How to Babyproof a 3-Sided Fireplace

Peninsula fireplaces are very modern and beautiful. They are generally a narrow fixture that extends further into the room and shows three sides of the fireplace. They make a gorgeous focal point, but they’re a lot harder to babyproof.

Sadly, there aren’t many options for babyproofing a peninsula fireplace. The stunning extended design is precisely what makes it such a risk, so your only option is to restrict access by using a baby gate.

Consider linking more panels together for extra coverage if you have a particularly large fireplace. And check out our safety tips for babyproofing the doors and hearth to keep your fireplace even safer.

Prevent a Carbon Monoxide Threat

Carbon monoxide is one issue people tend to forget when babyproofing their fireplace. This is a toxic gas that fire produces, and it can be much more harmful to your child than a bump or scrape. Fortunately, you won’t have to worry about this one too much if you maintain standard fireplace safety habits.

Since this is such an overlooked part of babyproofing, we will spend a little more time on this one. The solutions aren’t always as obvious for this area of your fireplace as others, so it’s understandable if you have no idea how to get started.

1. Check the Ventilation

Poor ventilation will increase the chances of carbon monoxide getting to your baby. Give the whole chute a check-up. If it’s been a while, you may need a chimney cleaner to check it thoroughly to be safe.

It’s easy for the chimney to get blocked by dirt or weather drainage, and this is where the risk becomes real. Carbon monoxide poisoning is a horrible experience and can even cause death in severe cases.

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2. Clear Your Fireplace Vents

When checking the ventilation, make sure you’re also giving it a good clean as you work. A chimney sweep will take care of this for you, or you can learn how to clean your fireplace and chimney on your own.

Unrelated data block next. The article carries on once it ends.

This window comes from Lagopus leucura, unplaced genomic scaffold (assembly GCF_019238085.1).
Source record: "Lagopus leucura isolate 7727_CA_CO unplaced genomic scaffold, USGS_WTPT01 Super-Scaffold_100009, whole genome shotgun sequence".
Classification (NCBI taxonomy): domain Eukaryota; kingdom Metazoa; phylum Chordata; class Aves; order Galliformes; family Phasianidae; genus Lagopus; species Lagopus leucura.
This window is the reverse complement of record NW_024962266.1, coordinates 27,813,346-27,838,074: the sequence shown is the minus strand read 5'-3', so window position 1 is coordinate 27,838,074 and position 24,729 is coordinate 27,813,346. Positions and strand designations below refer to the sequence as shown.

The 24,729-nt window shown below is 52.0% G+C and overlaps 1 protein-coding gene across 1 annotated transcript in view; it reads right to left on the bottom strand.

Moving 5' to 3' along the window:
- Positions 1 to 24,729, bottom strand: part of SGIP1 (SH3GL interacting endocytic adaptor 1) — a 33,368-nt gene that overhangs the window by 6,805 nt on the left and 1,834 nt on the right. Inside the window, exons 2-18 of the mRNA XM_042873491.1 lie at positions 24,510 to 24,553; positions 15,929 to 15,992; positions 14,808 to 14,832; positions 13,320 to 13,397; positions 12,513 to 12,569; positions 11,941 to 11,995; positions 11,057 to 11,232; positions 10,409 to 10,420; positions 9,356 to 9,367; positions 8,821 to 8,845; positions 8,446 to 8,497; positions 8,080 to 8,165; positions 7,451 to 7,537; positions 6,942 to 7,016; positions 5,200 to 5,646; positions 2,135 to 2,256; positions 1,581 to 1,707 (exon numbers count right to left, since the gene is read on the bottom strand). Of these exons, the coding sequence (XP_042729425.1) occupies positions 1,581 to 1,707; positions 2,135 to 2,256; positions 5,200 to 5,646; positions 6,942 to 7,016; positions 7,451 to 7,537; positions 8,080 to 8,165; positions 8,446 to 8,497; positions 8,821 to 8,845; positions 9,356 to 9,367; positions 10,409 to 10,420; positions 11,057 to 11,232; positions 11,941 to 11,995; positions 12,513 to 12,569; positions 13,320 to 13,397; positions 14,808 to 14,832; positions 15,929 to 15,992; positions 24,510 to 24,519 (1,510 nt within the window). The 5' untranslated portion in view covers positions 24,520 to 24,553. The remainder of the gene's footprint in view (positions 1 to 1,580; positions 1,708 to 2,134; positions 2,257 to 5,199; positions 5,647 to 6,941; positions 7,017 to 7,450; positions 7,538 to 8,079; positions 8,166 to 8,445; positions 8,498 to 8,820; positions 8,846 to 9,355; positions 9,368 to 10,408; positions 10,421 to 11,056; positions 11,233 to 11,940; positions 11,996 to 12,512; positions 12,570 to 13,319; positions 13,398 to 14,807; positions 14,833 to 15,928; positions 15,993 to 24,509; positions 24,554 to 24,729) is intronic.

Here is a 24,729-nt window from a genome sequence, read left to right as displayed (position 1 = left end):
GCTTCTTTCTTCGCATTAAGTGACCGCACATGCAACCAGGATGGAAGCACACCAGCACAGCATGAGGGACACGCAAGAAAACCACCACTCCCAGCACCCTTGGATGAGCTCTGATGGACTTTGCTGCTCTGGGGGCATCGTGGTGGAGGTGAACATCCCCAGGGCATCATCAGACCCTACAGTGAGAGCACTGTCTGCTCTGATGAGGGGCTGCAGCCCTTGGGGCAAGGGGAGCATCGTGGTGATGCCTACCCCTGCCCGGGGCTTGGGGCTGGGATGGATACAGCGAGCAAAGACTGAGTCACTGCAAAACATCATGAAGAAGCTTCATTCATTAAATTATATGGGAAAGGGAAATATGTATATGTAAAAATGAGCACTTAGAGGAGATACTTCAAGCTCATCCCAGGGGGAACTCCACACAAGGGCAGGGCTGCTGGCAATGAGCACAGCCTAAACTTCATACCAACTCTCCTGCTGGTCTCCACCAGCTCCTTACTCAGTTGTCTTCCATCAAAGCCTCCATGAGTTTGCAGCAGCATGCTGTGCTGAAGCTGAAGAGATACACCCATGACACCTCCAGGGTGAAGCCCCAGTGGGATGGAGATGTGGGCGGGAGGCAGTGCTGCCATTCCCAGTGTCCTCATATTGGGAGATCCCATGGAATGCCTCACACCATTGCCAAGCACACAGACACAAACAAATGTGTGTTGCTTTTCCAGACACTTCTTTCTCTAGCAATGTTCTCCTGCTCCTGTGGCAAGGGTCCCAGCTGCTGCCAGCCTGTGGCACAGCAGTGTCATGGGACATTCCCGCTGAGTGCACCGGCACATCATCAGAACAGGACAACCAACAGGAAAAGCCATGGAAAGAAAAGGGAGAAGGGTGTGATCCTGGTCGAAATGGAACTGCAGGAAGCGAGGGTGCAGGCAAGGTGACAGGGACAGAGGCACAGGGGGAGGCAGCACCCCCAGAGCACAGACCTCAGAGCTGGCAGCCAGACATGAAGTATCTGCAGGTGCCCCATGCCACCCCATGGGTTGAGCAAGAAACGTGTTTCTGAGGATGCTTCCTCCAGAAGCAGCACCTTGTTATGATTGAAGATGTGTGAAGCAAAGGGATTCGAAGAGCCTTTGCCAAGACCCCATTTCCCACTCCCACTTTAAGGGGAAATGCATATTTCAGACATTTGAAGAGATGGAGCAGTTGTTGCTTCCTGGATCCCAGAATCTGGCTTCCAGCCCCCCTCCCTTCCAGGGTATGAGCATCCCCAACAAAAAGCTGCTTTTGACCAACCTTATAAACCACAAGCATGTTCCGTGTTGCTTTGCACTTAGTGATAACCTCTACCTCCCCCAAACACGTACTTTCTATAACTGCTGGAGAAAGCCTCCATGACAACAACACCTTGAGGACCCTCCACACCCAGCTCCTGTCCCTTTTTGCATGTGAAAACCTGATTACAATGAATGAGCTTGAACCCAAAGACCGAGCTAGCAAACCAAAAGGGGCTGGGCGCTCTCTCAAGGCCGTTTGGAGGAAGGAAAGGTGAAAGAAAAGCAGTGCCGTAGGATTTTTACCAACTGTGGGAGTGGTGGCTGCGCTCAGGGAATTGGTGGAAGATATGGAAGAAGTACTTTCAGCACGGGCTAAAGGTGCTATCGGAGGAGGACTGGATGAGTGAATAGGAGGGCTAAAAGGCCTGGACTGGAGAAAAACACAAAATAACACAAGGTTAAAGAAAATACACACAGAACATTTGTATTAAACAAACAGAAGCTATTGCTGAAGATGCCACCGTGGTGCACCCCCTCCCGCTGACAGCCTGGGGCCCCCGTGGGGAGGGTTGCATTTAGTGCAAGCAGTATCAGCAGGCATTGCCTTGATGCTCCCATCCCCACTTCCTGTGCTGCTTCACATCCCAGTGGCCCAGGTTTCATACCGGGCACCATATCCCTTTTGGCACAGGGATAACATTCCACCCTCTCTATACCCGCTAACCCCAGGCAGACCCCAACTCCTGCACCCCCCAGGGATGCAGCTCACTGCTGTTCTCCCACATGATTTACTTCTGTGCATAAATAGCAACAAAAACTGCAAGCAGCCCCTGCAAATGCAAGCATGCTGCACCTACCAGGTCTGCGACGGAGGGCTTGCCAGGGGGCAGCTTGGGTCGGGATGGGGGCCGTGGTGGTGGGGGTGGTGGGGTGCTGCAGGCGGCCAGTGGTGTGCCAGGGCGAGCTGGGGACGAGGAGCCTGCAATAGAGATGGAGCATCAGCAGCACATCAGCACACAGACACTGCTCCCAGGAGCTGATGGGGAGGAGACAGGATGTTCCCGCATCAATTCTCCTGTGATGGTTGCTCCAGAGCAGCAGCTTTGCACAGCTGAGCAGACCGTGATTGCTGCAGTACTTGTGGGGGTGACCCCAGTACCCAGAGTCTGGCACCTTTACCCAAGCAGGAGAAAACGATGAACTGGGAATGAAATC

3. Clear Any Blockages Before Use

This step also reduces the risk of a fire happening outside its designated area. Anything close to the fire can potentially ignite, so be careful. If you went for a DIY approach to babyproofing your hearth, don’t use your fireplace.

4. Get a Carbon Monoxide Detector

Every home with a fireplace should have one of these.

Carbon monoxide detectors work like fire alarms and will let you know immediately if something is wrong. Plus, they’re affordable, low-maintenance, and unobtrusive.

We love the simplicity of a multi-purpose detector. These will alert you if they detect smoke or carbon monoxide. They look nice, work great, and cut down on worrying. We may be alarmists, but it’s better to be safe than sorry!

Be Smart

If you want to eliminate the risk of carbon monoxide harming your child or your family, get a detector. It’s that simple.

5. Perform Regular Maintenance Checks on Your Fireplace

Maintaining your fireplace, replacing and testing your carbon monoxide detector, and keeping this area of your house tidy will protect your family. It can be hard to stay proactive about fireplace security when you have a little one, but the effort pays off.

Babyproofing Fireplace FAQs

Is the Smell of Fire Smoke Bad for a Baby?

The occasional whiff of fire smoke is unlikely to harm, but regular exposure isn’t great for those tiny lungs. Ensure good ventilation when using a fireplace.

Are Ventless Fireplaces Safe for Babies?

Ventless fireplaces are generally safe, but ensure it’s well-maintained and the room is well-ventilated. Babies are more sensitive to air quality.

Do I Need to Baby Proof a Gas Fireplace?

Yes! Baby-proof your fireplace. Those flames can be enticing to little fingers. Use a safety screen or gate, and ensure all controls are out of reach.

Are Electric Fireplaces Baby Safe?

Generally, yes, electric fireplaces are safe for babies. But it’s still a good idea to baby-proof. Although they don’t have real flames, parts of the fireplace can get hot.

How Do You Make a Brick Fireplace Safe for a Baby?

Padding and more padding! Cushion sharp edges and consider a safety gate to keep crawlers at bay.

Are Duraflame Logs Safe for Babies?

In a well-ventilated room, they’re okay. Just ensure the baby isn’t breathing in any direct fumes and always supervise.

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Headshot of Dr. Pierrette Mimi Poinsett, MD

Medically Reviewed by

Dr. Pierrette Mimi Poinsett, MD

Dr. Pierrette Mimi Poinsett is a veteran licensed pediatrician with three decades of experience, including 19 years of direct patient clinical care. She currently serves as a medical consultant, where she works with multiple projects and clients in the area of pediatrics, with an emphasis on children and adolescents with special needs.